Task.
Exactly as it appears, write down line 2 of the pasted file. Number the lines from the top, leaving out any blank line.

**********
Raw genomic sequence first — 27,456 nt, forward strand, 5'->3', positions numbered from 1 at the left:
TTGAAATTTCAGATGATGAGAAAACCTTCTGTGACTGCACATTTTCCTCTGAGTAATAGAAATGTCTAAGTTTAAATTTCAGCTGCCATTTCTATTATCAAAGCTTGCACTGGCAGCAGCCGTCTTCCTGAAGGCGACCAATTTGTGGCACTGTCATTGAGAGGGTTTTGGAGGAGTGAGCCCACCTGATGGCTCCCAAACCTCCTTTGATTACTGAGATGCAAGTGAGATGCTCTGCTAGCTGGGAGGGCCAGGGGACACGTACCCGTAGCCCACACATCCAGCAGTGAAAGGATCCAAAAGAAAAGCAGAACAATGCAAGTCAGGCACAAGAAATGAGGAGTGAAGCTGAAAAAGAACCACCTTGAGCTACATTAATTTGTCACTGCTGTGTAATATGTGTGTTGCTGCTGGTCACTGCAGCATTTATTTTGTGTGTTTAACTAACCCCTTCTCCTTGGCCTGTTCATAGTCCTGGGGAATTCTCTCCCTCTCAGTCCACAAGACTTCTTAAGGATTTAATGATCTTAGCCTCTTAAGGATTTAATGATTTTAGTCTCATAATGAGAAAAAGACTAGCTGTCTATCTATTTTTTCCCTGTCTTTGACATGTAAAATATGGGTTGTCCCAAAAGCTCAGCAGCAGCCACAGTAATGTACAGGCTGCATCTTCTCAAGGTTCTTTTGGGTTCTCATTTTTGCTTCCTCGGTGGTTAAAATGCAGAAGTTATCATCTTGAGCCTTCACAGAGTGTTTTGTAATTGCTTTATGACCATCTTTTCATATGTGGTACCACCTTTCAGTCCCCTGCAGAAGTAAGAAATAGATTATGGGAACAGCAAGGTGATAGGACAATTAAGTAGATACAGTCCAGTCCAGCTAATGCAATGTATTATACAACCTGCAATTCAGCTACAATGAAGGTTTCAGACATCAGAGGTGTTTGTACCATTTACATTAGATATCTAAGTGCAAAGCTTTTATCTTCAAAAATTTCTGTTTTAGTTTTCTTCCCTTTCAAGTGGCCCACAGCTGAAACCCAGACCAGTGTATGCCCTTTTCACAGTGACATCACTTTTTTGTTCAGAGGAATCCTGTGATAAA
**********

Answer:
TTGAAATTTCAGATGATGAGAAAACCTTCTGTGACTGCACATTTTCCTCTGAGTAATAGAAATGTCTAAGTTTAAATTTCAGCTGCCATTTCTATTATCAAAGCTTGCACTGGCAGCAGCCGTCTTCCTGAAGGCGACCAATTTGTGGCACTGTCATTGAGAGGGTTTTGGAGGAGTGAGCCCACCTGATGGCTCCCAAACCTCCTTTGATTACTGAGATGCAAGTGAGATGCTCTGCTAGCTGGGAGGGCCAGGGGACACGTACCCGTAGCCCACACATCCAGCAGTGAAAGGATCCAAAAGAAAAGCAGAACAATGCAAGTCAGGCACAAGAAATGAGGAGTGAAGCTGAAAAAGAACCACCTTGAGCTACATTAATTTGTCACTGCTGTGTAATATGTGTGTTGCTGCTGGTCACTGCAGCATTTATTTTGTGTGTTTAACTAACCCCTTCTCCTTGGCCTGTTCATAGTCCTGGGGAATTCTCTCCCTCTCAGTCCACAAGACTTCTTAAGGATTTAATGATCTTAGCCTCTTAAGGATTTAATGATTTTAGTCTCATAATGAGAAAAAGACTAGCTGTCTATCTATTTTTTCCCTGTCTTTGACATGTAAAATATGGGTTGTCCCAAAAGCTCAGCAGCAGCCACAGTAATGTACAGGCTGCATCTTCTCAAGGTTCTTTTGGGTTCTCATTTTTGCTTCCTCGGTGGTTAAAATGCAGAAGTTATCATCTTGAGCCTTCACAGAGTGTTTTGTAATTGCTTTATGACCATCTTTTCATATGTGGTACCACCTTTCAGTCCCCTGCAGAAGTAAGAAATAGATTATGGGAACAGCAAGGTGATAGGACAATTAAGTAGATACAGTCCAGTCCAGCTAATGCAATGTATTATACAACCTGCAATTCAGCTACAATGAAGGTTTCAGACATCAGAGGTGTTTGTACCATTTACATTAGATATCTAAGTGCAAAGCTTTTATCTTCAAAAATTTCTGTTTTAGTTTTCTTCCCTTTCAAGTGGCCCACAGCTGAAACCCAGACCAGTGTATGCCCTTTTCACAGTGACATCACTTTTTTGTTCAGAGGAATCCTGTGATAAA